The Show Must Go On

Martine McDonagh's "After Phoenix"

Martine McDonagh’s “After Phoenix”

Martine McDonagh’s After Phoenix, set in Bristol, was a weird one. It’s rated quite highly on Goodreads but, overall, I wasn’t phenomenally won over by it.

In the first chapter we meet Phoenix, a normal teenage boy, son of normal middle-class parents Katherine and JJ and brother of normal anxiety-riddled teenager Penny. He is home for the Christmas holidays from Oxford University and the family is hosting a New Year’s party for friends and family. Phoenix wanders from room to room narrating his scorn for his family as well as his desire to lose his virginity with any girl he can lay his hands on. Like I say, normal.

Twenty pages later, Phoenix is dead – squashed flat in an accident on his new motorbike. And that’s that.

For the remainder of the novella, Penny, JJ and Katherine must come to terms with their loss and rebuild their lives which now, just like the narrative, lack a centre. JJ retires to the garden shed almost full time; Katherine, who blames JJ for their son’s death, has a mental breakdown and checks herself into an institution; Penny battles with her exasperation at her parents’ dysfunctionality while concentrating on growing up, falling in and out of friendships and searching for new experiences wherever she can, even going on holiday without her parents noticing.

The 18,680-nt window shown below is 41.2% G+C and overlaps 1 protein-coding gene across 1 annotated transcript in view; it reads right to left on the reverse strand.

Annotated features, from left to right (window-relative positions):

Author Martine McDonagh

Author Martine McDonagh

With Katherine in the institution, JJ in the garden shed and penny taking responsibility for the upkeep and tidiness of the house, this is a novel that concerns itself with nesting. Each of them must separately redefine the space around them now that it feels so much emptier, gradually learning to “conform to the behaviour of the majority” (119) and get back to the ‘normal’ they once exemplified.